ESMO 2017: Front-Line Osimertinib Poised to Become Standard of Care in EGFR-Mutation Positive NSCLC

The risk of progression was reduced with osimertinib compared to SoC in patients with advanced NSCLC and EGFR mutations

First-line oral osimertinib significantly prolonged progression-free survival (PFS) compared to the standard of care (SoC) among patients with Ex19del/L858R EGFR mutated advanced non–small cell lung cancer (NSCLC), according to results from the phase III FLAURA study that were reported during ESMO 2017, the Annual Congress of the European Society for Medical Oncology in Madrid, Spain.

The FLAURA trial, which compared SoC to osimertinib as the initial treatment in patients with EGFR mutated advanced NSCLC met its primary endpoint of improved PFS with osimertinib. The PFS was improved with osimertinib over SoC in patients both with and without central nervous system (CNS) metastasis.

Osimertinib is a third-generation, irreversible, epidermal growth factor receptor tyrosine kinase inhibitor (EGFR-TKI) that was designed to inhibit both EGFR sensitising and EGFR T790M resistance mutations. Although EGFR-TKIs are an effective SoC for patients with NSCLC and EGFR activating mutations, nearly 50 to 60% of patients that are initially responsive to this treatment eventually acquire resistance by developing a T790M mutation. Since osimertinib crosses the blood-brain barrier, it also has the potential to be active against CNS lesions.

Suresh S. Ramalingam, a professor of medical oncology and deputy director of the Winship Cancer Institute of Emory University in Atlanta, Georgia, USA reported results on behalf of an international team from the phase III double-blind, randomised FLAURA (NCT02296125) study that evaluated the efficacy and safety of osimertinib compared to a SoC EGFR-TKI in the first-line in patients with Ex19del/L858R EGFR mutated advanced NSCLC.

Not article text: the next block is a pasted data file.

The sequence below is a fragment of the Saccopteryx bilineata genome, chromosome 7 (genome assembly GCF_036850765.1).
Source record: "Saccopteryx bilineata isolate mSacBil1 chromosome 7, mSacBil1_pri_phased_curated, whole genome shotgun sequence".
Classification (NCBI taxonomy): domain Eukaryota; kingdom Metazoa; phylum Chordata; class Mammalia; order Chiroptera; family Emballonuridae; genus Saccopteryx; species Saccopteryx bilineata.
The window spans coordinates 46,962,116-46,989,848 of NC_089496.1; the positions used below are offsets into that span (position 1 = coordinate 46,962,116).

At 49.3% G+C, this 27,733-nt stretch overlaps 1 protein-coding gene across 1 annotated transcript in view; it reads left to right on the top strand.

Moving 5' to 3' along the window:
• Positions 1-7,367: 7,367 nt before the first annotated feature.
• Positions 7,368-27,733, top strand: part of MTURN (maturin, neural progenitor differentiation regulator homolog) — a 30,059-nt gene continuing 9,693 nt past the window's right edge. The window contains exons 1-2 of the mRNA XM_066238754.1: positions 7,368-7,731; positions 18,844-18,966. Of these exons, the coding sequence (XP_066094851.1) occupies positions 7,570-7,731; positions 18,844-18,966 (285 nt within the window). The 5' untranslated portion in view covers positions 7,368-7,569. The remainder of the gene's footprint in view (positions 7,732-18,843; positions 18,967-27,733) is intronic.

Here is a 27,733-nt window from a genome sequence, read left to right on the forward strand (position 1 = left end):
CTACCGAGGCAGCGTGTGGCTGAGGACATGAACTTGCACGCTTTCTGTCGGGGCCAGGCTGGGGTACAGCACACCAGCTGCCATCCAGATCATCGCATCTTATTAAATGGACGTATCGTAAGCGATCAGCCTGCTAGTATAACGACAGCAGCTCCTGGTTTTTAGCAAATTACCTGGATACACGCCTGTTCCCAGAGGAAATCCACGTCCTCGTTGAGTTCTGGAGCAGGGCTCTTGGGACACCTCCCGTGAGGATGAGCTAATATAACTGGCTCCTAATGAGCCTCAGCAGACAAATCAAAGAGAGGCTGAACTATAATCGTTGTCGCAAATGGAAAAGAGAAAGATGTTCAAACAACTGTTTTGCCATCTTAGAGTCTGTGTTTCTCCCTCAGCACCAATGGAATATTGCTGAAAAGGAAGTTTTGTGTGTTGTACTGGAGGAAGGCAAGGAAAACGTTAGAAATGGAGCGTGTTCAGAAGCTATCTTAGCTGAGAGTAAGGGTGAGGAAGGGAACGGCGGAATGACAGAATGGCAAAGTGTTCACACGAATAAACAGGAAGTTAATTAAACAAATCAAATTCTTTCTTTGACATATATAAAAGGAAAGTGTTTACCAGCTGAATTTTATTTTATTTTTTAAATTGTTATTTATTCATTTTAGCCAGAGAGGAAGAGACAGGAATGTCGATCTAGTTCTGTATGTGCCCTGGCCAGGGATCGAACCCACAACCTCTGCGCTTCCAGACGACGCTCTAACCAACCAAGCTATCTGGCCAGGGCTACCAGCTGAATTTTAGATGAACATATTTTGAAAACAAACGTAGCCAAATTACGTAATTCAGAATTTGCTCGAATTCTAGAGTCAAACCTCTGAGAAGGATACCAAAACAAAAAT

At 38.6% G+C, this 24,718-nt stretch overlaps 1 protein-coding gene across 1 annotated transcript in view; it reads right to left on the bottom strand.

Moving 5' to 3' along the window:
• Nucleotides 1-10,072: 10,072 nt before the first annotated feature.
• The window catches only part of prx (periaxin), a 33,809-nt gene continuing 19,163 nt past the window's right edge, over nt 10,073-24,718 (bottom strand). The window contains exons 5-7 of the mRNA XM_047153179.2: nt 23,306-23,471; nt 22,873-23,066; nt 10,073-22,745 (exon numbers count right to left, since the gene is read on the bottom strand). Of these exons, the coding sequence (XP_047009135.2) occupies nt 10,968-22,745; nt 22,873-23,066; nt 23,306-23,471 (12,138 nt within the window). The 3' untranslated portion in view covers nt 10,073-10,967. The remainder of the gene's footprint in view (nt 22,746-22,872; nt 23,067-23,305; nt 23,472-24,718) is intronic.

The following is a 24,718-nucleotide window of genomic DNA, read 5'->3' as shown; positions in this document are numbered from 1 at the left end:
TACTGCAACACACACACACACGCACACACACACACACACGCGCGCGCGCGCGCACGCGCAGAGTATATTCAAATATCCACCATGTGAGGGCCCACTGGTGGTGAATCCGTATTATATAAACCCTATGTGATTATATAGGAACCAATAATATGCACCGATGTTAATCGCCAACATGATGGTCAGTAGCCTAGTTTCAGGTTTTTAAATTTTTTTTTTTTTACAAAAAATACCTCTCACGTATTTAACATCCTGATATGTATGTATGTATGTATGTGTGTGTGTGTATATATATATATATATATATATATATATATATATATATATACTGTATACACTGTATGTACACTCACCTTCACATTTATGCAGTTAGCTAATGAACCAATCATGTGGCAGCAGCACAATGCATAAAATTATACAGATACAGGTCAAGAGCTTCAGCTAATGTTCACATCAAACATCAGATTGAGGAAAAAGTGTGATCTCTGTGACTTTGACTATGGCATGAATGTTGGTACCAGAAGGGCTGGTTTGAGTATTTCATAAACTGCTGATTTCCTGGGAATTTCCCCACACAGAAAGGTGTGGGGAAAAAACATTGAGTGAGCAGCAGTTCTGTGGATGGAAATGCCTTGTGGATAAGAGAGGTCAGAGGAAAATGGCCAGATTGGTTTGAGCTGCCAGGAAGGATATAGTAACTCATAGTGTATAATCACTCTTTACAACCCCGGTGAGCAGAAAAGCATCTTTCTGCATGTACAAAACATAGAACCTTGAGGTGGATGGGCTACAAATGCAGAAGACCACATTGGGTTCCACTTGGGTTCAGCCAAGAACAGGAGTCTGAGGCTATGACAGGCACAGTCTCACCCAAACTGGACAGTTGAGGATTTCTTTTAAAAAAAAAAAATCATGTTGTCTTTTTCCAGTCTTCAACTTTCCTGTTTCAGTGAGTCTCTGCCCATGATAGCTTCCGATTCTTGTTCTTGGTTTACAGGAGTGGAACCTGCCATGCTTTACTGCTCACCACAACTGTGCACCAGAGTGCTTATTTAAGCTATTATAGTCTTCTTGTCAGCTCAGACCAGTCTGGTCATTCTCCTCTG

The trial enroled adult patients who had not received previous EGFR-TKI/systemic anticancer therapy for advanced disease and included neurologically stable patients with CNS metastases with the caveat that definitive treatment or steroids had been completed for ≥2 weeks. The patients were randomly assigned to oral osimertinib (n=279) at 80 mg once daily orally or SoC EGFR-TKI (n=277) with gefitinib at 250 mg or erlotinib at 150 mg orally per day. Patients had been stratified by mutation status (Ex19del versus L858R) and race (Asian versus non-Asian). Patient characteristics across the osimertinib and SoC arms were well balanced with 57% versus 56% and 35% versus 32% of patients in the respective arms having Ex19del, and L858R mutation.

The primary endpoint was PFS by investigator per RECIST v1.1.

The primary endpoint of progression-free survival was met in FLAURA

As of data cut-off on 12 June 2017, a consistent PFS benefit was demonstrated across all subgroups, including patients having CNS metastasis at study entry.